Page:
Collie is carted off the field after a nasty concussion injury. (Getty Images)

This article previously appeared in February of 2011. As part of our examination into the NFL making the game safer against concussions (read Mike Freeman's list of 10 things the NFL can do to make the game safer here), we're hopping in the wayback machine. Join us.

The NFL announced a new concussion protocol procedure for teams on Friday in Indianapolis. But the answer to one of the league's most significant problems might actually be residing in Greensboro, N.C.

It's there, nearly 600 miles away from where the next batch of players is showing off their skills at the combine, that development to diagnose concussions with a handheld test is getting underway.

You can't actually diagnose a concussion, or traumatic brain injury, without knowing what happened inside the body. And this is important because it relates to the NFL's recent announcement of moving to a standardized examination. A positive step, but it's not going to allow medical staffs to make 100 percent accurate diagnostics.

That's where the Join School of Nanoscience and Nanoengineering, a collaborative effort between the University of North Carolina at Greensboro and N.C. A&T State University, comes in.

"There are no diagnostic tools to accurately measure the neurological changes [following a concussion]," Shyam Aravamudhan, a JSNN professor, told when we visited the facility earlier this year. "Molecular changes are where symptoms can be accurately diagnosed."

And the NFL's decision to use a universal baseline test will certainly aid in that area, but, again, not to the degree of certainty with which a molecular test would.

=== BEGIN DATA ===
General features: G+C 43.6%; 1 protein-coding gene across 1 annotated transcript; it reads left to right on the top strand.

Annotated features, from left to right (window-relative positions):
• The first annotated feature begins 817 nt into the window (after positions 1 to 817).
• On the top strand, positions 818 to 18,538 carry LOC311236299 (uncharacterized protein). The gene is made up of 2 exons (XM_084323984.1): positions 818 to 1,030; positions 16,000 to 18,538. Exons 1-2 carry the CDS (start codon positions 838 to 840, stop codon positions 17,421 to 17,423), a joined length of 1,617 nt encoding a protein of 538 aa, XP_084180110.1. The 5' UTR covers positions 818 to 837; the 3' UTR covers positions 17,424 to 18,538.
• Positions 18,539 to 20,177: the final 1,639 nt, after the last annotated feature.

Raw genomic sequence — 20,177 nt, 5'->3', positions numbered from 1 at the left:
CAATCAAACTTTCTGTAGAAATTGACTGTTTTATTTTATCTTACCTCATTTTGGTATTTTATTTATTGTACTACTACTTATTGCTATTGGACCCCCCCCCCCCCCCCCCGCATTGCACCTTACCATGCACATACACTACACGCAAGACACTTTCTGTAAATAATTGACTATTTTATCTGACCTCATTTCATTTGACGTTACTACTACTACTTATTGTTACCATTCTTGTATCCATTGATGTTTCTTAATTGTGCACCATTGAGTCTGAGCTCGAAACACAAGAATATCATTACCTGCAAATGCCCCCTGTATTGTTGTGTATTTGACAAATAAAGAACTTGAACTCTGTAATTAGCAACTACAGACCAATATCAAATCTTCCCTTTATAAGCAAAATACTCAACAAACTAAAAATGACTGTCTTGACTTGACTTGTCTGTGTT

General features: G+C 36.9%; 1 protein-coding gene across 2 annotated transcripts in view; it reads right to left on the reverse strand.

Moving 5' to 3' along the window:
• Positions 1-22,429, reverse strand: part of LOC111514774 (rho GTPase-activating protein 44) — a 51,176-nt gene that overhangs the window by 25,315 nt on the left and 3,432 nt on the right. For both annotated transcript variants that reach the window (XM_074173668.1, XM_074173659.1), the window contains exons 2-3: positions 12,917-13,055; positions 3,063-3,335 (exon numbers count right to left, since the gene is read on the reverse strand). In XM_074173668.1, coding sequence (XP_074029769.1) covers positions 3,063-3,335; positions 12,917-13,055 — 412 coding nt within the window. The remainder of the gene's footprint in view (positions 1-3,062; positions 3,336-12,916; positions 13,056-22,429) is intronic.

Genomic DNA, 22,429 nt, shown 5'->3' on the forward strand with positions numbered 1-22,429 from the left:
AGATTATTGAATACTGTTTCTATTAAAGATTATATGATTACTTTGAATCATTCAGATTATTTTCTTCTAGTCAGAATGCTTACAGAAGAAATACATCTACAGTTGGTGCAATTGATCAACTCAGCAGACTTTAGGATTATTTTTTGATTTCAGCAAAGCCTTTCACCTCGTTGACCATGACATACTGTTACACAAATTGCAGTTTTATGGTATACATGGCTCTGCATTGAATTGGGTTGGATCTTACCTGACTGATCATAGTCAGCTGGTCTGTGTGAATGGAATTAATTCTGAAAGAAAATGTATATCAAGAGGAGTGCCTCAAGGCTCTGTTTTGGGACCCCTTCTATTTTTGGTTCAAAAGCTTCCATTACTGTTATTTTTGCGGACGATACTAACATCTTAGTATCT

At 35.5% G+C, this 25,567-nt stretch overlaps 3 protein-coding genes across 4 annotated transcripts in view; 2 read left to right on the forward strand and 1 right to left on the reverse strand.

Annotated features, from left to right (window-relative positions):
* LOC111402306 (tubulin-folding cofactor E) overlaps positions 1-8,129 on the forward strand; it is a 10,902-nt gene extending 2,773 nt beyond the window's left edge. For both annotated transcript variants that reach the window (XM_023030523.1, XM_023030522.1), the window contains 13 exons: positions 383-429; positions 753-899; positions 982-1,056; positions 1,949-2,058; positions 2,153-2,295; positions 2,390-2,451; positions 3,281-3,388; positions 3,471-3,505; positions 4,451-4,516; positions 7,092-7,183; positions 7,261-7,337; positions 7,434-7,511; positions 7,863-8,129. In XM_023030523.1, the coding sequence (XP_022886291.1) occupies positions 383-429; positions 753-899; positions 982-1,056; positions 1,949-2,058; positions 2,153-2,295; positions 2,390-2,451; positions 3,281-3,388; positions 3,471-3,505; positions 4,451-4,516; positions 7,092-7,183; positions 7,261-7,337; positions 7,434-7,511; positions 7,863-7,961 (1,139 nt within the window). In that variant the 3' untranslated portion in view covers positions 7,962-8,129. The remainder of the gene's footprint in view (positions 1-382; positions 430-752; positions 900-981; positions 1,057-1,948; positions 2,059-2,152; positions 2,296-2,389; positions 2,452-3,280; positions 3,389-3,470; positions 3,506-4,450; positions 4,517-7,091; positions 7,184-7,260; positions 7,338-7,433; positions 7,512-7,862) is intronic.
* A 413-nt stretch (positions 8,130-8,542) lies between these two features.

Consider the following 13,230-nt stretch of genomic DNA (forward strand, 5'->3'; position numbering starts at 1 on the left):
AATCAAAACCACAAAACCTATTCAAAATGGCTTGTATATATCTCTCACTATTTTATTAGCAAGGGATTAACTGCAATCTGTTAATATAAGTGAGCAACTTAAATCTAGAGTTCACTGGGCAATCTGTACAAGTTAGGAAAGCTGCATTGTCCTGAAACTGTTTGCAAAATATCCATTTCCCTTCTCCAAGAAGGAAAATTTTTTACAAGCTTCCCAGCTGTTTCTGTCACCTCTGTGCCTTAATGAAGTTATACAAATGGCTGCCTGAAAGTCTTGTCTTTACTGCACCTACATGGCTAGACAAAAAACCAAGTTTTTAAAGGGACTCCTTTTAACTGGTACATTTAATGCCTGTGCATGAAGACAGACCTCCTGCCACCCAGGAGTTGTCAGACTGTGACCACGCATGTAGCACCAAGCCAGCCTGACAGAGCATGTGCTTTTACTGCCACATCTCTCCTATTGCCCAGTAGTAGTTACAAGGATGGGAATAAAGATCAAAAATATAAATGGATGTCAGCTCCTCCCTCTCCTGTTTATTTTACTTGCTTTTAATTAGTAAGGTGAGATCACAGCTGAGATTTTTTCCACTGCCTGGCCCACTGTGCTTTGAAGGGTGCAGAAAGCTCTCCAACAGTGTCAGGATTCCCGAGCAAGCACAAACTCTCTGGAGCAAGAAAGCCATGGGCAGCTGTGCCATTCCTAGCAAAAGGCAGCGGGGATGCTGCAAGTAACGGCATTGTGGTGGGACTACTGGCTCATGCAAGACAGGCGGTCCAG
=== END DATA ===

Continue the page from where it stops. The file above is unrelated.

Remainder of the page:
The process by which blood-based diagnosis occurs is fascinating. The brain contains a series of barriers that prevent entry by various molecular components to portions of the gray matter that help us function each day. Those barriers can be broken when an individual suffers a concussion, and as a result of the barriers breaking, markers are released into the blood stream. And when an individual is tested in the manner using the JSNN device, a positive test for markers indicates a case of traumatic brain injury.

A reasonable example of comparison is someone who gets busted for a DUI. Ever have a friend who almost never, ever acts drunk regardless of how much alcohol he's consumed? That person could get behind the wheel of a car after drinking 12 beers in the span of 4 hours and appear sober. 

That has nothing to do with how much alcohol is in his bloodstream, it's merely a symptom of his body's different chemical makeup and how it processes alcohol. So everyone involved -- particularly the cop -- is surprised when he blows a .22 despite passing all the field-sobriety tests. 

Want an on-the-field example? Remember the monster shot Austin Collie took against the Eagles when Asante Samuel launched him into inadvertent helmet-to-helmet contact with Kurt Coleman? Well, Collie didn't play for a few weeks because of the hit and finally returned to the field in Week 12, only to show "concussion symptoms" within the first few plays.

In other words he appeared completely fine to the critical eye, at least leading up to the game. An objective test of Collie's blood probably would have indicated these "concussion markers" from TBI were present and kept him off the field entirely.